Ian Curtis (Ian Kevin Curtis)

Ian Curtis

Curtis was born at the Memorial Hospital in Stretford, Lancashire. He grew up in Macclesfield in Cheshire, and from an early age he exhibited talent as a poet. He was awarded a scholarship at the age of 11 by the King’s School, Macclesfield. Despite this, he was not a dedicated pupil and did not further his education beyond O-level.  After leaving school, Curtis focused on the pursuit of art, literature and music. He was employed in a variety of jobs, including being a civil servant in Manchester and, later, Macclesfield.  On 23 August 1975, Curtis married a school friend, Deborah Woodruff at St Thomas’ Church, Henbury. He was 19 and she was 18. Their daughter Natalie was born on 16 April 1979. She is a photographer.  In 1976 at a Sex Pistols gig, Curtis met Bernard Sumner and Peter Hook. They were trying to form a band, and Curtis immediately proposed himself as vocalist and lyricist. The trio then unsuccessfully recruited several drummers before selecting Stephen Morris as their final member.

Initially, the band was called Warsaw, but as their name conflicted with that of another group, Warsaw Pakt, the name was changed to Joy Division. The moniker was derived from a 1955 novel The House of Dolls, which featured a Nazi concentration camp with a sexual slavery wing called the “Joy Division”. The cover of the band’s first EP depicted a drawing of a Hitler Youth beating a drum and the A-side contained a song “Warsaw” which was a musical retelling of the life of Nazi leader Rudolf Hess.  After starting Factory Records with Alan Erasmus, Tony Wilson signed the band to his label following the band’s appearance on Wilson’s Something Else television programme, itself prompted by an abusive letter sent to Wilson by Curtis.  While performing for Joy Division, Curtis became known for his quiet and awkward demeanour, as well as a unique dancing style reminiscent of the epileptic seizures he experienced, sometimes even on stage. There were several incidents when he collapsed and had to be helped off stage. Although predominantly a vocalist, Curtis also played guitar on a handful of tracks (usually when Sumner was playing synthesizer; “Incubation” and a Peel session version of “Transmission” were rare instances when both played guitar). At first Curtis played Sumner’s Shergold Masquerader, but in September 1979 he acquired his own guitar, a Vox Phantom Special VI (often described incorrectly as a Teardrop or ordinary Phantom model) which had many built-in effects used both live and in studio. After Curtis’s death, Sumner inherited the guitar and used it in several early New Order songs, such as “Everything’s Gone Green”.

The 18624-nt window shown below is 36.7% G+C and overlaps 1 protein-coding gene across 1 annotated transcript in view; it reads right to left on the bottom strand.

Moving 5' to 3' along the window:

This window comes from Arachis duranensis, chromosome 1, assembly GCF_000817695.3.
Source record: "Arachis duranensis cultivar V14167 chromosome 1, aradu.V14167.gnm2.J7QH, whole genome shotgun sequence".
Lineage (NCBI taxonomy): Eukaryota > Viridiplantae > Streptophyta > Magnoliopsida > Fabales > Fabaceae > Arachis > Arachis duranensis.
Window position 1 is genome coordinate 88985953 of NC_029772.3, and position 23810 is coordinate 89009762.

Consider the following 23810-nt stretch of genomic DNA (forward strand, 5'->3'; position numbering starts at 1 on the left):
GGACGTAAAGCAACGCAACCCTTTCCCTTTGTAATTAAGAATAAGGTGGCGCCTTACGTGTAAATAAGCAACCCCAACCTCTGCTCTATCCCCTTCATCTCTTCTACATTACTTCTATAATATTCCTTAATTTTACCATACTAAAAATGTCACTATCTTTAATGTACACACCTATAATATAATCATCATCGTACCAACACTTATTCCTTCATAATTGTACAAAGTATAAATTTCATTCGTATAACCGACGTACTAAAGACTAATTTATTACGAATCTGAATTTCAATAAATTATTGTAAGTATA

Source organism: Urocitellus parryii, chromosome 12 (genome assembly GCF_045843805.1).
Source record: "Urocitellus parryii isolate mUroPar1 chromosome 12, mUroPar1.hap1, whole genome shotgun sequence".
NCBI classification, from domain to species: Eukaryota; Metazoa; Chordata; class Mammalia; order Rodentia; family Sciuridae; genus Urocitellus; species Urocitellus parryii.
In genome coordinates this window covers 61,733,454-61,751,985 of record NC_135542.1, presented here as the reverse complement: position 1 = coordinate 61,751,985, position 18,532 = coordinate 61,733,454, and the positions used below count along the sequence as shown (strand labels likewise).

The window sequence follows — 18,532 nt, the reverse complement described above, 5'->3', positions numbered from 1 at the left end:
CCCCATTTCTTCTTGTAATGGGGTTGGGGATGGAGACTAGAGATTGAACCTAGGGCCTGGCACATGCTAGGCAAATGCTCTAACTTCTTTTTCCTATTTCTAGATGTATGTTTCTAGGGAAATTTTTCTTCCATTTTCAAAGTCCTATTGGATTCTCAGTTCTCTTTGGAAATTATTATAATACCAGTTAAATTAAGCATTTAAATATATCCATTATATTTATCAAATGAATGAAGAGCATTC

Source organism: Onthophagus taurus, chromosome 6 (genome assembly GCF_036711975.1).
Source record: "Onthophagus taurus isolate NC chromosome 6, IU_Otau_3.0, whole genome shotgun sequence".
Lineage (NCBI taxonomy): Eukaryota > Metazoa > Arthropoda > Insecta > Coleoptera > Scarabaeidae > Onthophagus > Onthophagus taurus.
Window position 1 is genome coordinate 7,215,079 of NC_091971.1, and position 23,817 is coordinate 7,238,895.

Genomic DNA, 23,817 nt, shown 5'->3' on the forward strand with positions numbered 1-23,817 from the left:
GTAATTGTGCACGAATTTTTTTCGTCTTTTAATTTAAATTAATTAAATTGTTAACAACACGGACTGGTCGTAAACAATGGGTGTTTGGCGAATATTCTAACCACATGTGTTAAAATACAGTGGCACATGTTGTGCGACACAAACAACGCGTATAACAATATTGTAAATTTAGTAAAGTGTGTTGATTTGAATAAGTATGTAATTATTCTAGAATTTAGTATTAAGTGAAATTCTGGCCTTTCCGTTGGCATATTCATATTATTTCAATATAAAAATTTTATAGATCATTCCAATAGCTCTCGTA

Curtis’s last live performance was on 2 May 1980, at High Hall of Birmingham University, a show that included Joy Division’s first and only performance of “Ceremony”, later recorded by New Order and released as their first single. The last song Curtis performed on stage was “Digital”. The recording of this performance is on the Still album.  As described in Deborah Curtis’s Touching from a Distance, Curtis was staying at his parents’ house at this time and attempted to talk his wife into staying with him on 17 May 1980, to no avail. He told her to leave him alone in the house until he caught his train to Manchester the next morning. In the early hours of 18 May 1980, Curtis hanged himself in the kitchen of his house at 77 Barton Street, Macclesfield, at age 23. He had just viewed Werner Herzog’s film Stroszek and listened to Iggy Pop’s The Idiot. At the time of his death, his health was failing as a result of the epilepsy and, attempting to balance his musical ambitions with his marriage, which was foundering in the aftermath of his close relationship with journalist Annik Honoré (who in 2010 stated it was not an “affair” and merely a close and platonic relationship). His wife found Ian’s body the next morning; he had used the kitchen’s washing line to hang himself. Deborah claimed later that he had confided to her on several occasions that he had no desire to live past his 20s. Curtis was cremated at Macclesfield Crematorium and his ashes were buried. His memorial stone, inscribed with “Ian Curtis 18 – 5 – 80” and “Love Will Tear Us Apart”, was stolen in July 2008 from the grounds of Macclesfield Cemetery. The missing memorial stone was later replaced by a new stone with the same inscription but in a different typeface.  In a 1987 interview with Option, Stephen Morris commented on how he would describe Curtis to those who asked what he was like: “An ordinary bloke just like you or me, liked a bit of a laugh, a bit of a joke.”

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  • July, 15, 1956
  • United Kingdom
  • Stretford, Lancashire, England


  • May, 18, 1980
  • United Kingdom
  • Macclesfield, Cheshire, England

Cause of Death

  • suicide


  • Macclesfield Cemetery
  • Macclesfield, Cheshire, England
  • United Kingdom

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